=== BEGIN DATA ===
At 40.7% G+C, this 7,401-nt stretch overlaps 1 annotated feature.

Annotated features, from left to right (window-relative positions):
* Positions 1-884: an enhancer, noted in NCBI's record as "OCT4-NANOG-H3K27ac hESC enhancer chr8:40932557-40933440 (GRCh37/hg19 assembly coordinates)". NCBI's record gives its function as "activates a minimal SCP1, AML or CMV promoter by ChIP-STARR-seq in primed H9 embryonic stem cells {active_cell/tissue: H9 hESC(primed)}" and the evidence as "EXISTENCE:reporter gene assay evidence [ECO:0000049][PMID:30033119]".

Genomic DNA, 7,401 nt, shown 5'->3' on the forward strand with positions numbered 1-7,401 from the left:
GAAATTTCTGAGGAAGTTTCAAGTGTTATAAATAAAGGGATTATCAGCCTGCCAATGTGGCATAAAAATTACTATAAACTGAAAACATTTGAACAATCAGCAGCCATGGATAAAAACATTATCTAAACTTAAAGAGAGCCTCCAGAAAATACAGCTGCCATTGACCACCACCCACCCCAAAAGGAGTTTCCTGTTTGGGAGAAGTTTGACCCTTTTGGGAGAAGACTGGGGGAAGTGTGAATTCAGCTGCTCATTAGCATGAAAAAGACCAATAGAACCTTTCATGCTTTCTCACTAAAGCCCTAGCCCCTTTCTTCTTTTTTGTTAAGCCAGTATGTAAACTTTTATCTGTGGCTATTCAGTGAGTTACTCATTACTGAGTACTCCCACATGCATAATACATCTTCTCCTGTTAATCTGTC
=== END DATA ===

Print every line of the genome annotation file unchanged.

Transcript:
At 40.7% G+C, this 7,401-nt stretch overlaps 1 annotated feature.

Annotated features, from left to right (window-relative positions):
* Positions 1-884: an enhancer, noted in NCBI's record as "OCT4-NANOG-H3K27ac hESC enhancer chr8:40932557-40933440 (GRCh37/hg19 assembly coordinates)". NCBI's record gives its function as "activates a minimal SCP1, AML or CMV promoter by ChIP-STARR-seq in primed H9 embryonic stem cells {active_cell/tissue: H9 hESC(primed)}" and the evidence as "EXISTENCE:reporter gene assay evidence [ECO:0000049][PMID:30033119]".

Genomic DNA, 7,401 nt, shown 5'->3' on the forward strand with positions numbered 1-7,401 from the left:
GAAATTTCTGAGGAAGTTTCAAGTGTTATAAATAAAGGGATTATCAGCCTGCCAATGTGGCATAAAAATTACTATAAACTGAAAACATTTGAACAATCAGCAGCCATGGATAAAAACATTATCTAAACTTAAAGAGAGCCTCCAGAAAATACAGCTGCCATTGACCACCACCCACCCCAAAAGGAGTTTCCTGTTTGGGAGAAGTTTGACCCTTTTGGGAGAAGACTGGGGGAAGTGTGAATTCAGCTGCTCATTAGCATGAAAAAGACCAATAGAACCTTTCATGCTTTCTCACTAAAGCCCTAGCCCCTTTCTTCTTTTTTGTTAAGCCAGTATGTAAACTTTTATCTGTGGCTATTCAGTGAGTTACTCATTACTGAGTACTCCCACATGCATAATACATCTTCTCCTGTTAATCTGTC